Acquisition of permissions is also important. Without the necessary permissions the construction should not start. The range of the permissions needed varies from country to country, or even from region to region within the same country. Especially in many mountainous regions, which are part of protected areas or national parks, obtaining permissions might be complicated.
Construction is the third step of the implementation. With a reliable engineering design, not only budgeting and programming but also the execution of the construction will be easier. Although much of the construction work can be done using one’s own labour resources, it is recommended that a skilled bricklayer and plumber be contracted. They will ensure that the work is of the required quality.
There are many different ways and solutions for constructing concrete tanks and ponds and their water supply and drainage structures. Ideas can be gathered from the sections above.
Trial run is the last step in the implementation of a new trout production unit or farm. A trial run lasting a few days before starting fish production is important as this enables hidden defects and problems to be detected and remedied.
The trial period is also useful for observing the quality and quantity of the received water and practising its control and management.
Production work and tasks
Receiving eyed eg, fry, fingerlings and older age groups On many trout farms, production starts when eyed eggs, fry or fingerlings arrive from another farm. Before the actual arrival of eggs, all of the rearing devices should be cleaned and disinfected. After the preparation of the devices, their water supply should also be checked.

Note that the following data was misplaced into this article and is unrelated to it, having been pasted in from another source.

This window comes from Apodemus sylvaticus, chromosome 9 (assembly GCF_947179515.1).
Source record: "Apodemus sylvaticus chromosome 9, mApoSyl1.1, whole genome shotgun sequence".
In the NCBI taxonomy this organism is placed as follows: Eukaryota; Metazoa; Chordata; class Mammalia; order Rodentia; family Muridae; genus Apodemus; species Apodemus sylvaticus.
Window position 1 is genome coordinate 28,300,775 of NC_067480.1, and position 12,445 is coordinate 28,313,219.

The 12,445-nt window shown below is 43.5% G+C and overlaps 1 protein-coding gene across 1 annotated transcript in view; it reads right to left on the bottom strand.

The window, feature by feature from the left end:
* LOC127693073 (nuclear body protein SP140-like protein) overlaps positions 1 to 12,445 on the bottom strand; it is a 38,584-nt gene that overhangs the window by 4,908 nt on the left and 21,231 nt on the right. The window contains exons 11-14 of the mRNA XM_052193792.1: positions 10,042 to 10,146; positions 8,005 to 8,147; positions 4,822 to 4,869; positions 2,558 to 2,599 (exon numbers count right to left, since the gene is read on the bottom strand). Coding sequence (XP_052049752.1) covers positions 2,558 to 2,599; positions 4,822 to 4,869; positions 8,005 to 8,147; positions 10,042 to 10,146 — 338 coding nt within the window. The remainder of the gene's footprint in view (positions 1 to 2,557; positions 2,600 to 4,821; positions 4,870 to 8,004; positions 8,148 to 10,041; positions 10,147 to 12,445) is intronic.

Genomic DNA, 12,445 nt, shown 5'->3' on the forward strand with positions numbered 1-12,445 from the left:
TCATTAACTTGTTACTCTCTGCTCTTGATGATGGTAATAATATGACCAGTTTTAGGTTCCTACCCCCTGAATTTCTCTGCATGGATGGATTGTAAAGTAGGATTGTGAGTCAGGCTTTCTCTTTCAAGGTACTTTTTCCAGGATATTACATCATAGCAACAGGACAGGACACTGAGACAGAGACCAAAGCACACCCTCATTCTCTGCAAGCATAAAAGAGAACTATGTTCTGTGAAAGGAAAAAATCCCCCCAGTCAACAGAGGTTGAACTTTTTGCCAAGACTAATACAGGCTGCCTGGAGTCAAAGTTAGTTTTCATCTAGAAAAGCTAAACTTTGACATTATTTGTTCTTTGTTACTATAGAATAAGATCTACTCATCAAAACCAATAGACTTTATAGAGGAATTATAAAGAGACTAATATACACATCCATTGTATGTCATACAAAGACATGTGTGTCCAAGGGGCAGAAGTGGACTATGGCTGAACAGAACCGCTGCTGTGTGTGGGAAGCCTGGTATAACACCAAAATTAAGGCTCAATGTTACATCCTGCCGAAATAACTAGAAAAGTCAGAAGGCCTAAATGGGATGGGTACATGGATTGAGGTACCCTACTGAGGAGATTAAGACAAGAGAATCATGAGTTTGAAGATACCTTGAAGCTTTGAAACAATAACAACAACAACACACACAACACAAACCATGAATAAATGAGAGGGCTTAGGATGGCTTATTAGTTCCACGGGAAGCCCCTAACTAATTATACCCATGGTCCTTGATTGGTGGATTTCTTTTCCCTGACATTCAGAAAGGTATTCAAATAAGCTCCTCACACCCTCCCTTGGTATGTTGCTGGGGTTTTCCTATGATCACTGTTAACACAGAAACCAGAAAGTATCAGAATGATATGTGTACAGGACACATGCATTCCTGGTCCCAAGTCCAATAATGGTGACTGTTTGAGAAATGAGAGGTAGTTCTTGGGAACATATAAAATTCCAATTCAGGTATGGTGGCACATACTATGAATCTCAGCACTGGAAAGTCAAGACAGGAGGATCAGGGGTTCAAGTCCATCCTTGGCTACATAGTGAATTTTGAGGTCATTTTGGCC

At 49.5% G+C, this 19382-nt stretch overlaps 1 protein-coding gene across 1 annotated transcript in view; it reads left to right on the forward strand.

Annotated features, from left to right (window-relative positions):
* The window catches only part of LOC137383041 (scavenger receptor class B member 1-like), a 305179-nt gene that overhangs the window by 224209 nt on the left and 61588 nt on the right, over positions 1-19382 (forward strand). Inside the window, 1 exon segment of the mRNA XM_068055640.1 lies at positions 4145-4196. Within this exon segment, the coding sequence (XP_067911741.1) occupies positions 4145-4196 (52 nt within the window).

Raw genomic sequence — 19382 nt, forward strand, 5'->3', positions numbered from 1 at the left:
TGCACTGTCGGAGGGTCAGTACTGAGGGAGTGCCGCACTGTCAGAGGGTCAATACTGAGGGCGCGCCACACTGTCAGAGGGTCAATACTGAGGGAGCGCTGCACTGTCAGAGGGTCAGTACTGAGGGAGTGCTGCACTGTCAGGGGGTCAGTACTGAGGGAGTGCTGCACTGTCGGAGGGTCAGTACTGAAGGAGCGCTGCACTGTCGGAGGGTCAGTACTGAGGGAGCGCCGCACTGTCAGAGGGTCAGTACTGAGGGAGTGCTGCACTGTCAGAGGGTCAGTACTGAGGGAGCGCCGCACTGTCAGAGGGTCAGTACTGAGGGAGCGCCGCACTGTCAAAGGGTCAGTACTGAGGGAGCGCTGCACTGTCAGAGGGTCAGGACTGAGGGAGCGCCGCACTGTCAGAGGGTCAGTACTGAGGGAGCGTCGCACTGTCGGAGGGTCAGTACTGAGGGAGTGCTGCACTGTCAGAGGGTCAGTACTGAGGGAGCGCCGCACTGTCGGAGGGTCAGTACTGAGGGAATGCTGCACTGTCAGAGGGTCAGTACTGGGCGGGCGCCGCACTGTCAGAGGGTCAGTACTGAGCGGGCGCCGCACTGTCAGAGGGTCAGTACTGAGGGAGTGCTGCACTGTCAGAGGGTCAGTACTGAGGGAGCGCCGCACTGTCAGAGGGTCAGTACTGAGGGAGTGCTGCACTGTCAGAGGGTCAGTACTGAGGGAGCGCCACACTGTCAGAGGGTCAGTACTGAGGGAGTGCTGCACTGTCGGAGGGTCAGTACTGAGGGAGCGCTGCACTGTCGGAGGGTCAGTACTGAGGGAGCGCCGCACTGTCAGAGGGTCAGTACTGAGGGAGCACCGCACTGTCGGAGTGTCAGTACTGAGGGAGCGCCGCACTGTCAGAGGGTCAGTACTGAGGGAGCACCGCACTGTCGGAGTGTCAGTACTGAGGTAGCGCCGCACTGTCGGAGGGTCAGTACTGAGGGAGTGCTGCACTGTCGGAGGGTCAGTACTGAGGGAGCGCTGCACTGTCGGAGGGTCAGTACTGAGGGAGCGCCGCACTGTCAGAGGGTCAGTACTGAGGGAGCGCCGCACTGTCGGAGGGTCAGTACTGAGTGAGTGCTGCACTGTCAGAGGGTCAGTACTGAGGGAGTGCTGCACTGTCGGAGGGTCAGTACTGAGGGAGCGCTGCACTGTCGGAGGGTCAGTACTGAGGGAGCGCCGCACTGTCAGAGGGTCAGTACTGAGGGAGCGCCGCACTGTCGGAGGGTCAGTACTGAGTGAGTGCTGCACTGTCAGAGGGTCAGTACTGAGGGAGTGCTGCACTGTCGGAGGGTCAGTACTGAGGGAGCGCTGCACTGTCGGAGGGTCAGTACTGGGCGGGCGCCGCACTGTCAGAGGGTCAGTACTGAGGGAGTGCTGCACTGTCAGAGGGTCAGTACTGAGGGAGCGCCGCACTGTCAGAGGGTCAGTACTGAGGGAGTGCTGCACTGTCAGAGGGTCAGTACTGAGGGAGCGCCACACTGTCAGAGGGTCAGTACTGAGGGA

Fry or fingerlings are transported either in plastic bags or in containers. The tempering procedure is the same in both cases.
1. Measure the temperature of the transport water and the receiving water. 2. Gradually adjust the temperature of the transport water to the temperature of the receiving water. 3. As soon as the temperatures are equalized, the fry or fingerlings may be transferred to their new place. Eyed eggs are transported either: I. in plastic bags with water and oxygen; or II. hibernated in insulated box on trays with ice. The steps of tempering* the eggs and unpacking are similar in both cases.
1. Measure both the temperature of the transport water and the hatchery water. Gradually adjust the temperature of the transport water to that of the hatchery water. As soon as the temperatures are equalized, the eyed eggs should be placed into the trays after disinfection, as prescribed by the supplier.
2. Gradually adjust the temperature of the eyed eggs in the transporting box by carefully adding hatchery water through the ice found on the top tray. As soon as the box is filled with hatchery water (the temperatures are equalized), the eyed eggs should be placed onto the hatching trays.